Economic Report March 2017: The Story So Far

Apr 07, 2017

Thus far, we have had three full months of 2017. After the uncertainty of Brexit and the Trump administration in America there has been a fear of what could potentially come. But has the reality of the economic situation reflected this? In this article, we are going to look at the current state of the economy and what could potentially lie ahead for the rest of this year.

A mixed report

There are both positives and negatives that have emerged from the current economic period- for example although the forecast for growth in the UK economy has been better than people had previously predicted this has been coupled with increased inflation and this is likely to restrict consumer spending.

In terms of actual figures growth is predicted at 1.6% for this year and will go down to 1.4% in 2018. This potential reduction is being attributed to the uncertainty around Brexit and is also tied to increased costs.

Essentially the feeling is that Brexit will result in winners and losers- the construction industry was facing challenges even before Brexit but there is the fear it will suffer in terms of a reduced workforce and lower investment. Conversely there is the feeling that manufacturing and services are going to be helped thanks to the weaker pound.

Automation

Brexit is just one factor when it comes to uncertainty in the jobs market- there is the fear that by 2030 up to 30% of jobs in the UK could be at risk due to the process of automation and could create increased inequality.

Again, there is a flip side of that- people also argue that increased automation also means increased productivity. There is also the argument that service industry jobs are not so easy to automate and therefore there would be increased vacancies in this department.

Uncertainty

Socrates once said that “true knowledge is knowing you know nothing”. It is certainly true of the current economic situation in that we are dealing with a situation that may be clearer in six months, two years or ten years and therefore being able to adapt to it is a difficult scenario.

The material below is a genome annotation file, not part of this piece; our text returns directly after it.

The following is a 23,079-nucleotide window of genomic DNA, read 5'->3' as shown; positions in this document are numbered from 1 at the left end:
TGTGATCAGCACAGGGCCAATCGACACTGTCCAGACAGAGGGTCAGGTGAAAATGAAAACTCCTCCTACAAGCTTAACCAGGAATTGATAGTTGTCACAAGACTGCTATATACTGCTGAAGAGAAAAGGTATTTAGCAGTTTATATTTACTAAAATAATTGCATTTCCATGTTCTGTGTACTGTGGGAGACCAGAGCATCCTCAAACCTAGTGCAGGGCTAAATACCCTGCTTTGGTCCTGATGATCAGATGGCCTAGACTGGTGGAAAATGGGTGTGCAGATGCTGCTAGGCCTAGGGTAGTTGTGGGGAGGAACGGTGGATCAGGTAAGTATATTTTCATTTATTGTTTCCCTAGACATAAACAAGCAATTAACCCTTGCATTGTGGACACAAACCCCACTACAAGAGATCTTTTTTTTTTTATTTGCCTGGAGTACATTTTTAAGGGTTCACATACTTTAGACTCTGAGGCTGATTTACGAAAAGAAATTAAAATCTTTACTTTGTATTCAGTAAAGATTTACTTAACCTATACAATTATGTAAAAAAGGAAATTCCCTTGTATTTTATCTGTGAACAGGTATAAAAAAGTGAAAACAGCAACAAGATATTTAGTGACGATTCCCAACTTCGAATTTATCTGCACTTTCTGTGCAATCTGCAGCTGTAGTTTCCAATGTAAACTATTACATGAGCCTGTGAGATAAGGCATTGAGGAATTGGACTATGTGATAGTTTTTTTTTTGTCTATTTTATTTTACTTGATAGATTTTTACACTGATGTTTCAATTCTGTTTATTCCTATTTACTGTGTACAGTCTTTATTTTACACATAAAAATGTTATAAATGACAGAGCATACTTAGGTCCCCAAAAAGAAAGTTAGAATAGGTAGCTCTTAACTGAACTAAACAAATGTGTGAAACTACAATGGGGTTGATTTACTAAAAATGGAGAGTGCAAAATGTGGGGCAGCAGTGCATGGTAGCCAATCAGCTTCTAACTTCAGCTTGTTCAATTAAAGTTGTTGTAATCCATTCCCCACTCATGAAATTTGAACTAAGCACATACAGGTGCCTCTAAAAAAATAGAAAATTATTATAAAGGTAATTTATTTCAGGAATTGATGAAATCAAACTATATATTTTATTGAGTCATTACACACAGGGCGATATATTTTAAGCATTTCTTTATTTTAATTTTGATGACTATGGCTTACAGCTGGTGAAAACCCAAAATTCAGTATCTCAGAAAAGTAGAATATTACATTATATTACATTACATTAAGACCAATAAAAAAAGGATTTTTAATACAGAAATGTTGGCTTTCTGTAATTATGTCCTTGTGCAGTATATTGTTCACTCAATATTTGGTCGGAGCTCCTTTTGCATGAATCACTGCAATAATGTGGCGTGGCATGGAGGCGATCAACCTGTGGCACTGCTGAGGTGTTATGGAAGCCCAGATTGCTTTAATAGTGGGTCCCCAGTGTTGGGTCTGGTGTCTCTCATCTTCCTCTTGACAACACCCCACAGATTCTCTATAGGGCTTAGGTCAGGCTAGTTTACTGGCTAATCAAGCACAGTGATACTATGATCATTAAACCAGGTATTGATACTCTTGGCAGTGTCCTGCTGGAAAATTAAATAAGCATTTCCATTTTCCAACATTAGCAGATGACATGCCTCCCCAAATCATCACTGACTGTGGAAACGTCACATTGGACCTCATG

What will be interesting is to see what reassurances that businesses will be given and whether any will receive the concessions that they were hoping for during Brexit. Issues such as whether workers will be able to remain in the UK, whether tariffs will be imposed and a number of other factors could potentially play in to how companies may or may not be able to take advantage of the current situation.

In short, the likelihood is that the future is unlikely to be as bright as some of the more optimistic reports nor as bleak as the most pessimistic. What is important is that companies remain vigilant and to look beyond the rhetoric and act according to events as they occur, helping to safeguard business in both the short and long term.

One thing for sure is that companies will always need the key high achieving members in their teams,the very best sales,marketing and brand builders,as well as the top strategic thinkers and financial experts.

Michael Dell ,founder of Dell Computers once said that he personally takes responsibility to always be on the lookout for top talent and encourages other business owners and the top echelons to do the same.

Jim Collins in his book " Good to Great”, a study of some of the worlds most successful companies,mentions that many identify what he calls a “Virtual Bench” meaning keep recruiting exceptional people and put them on the bench until you need them

A good Executive Search / Headhunting company could be very useful in identifying and recruiting these hard to find talented individuals.

Please have a look at thislinkto see how we could help you in your pursuit for the very best talent in your marketplace.



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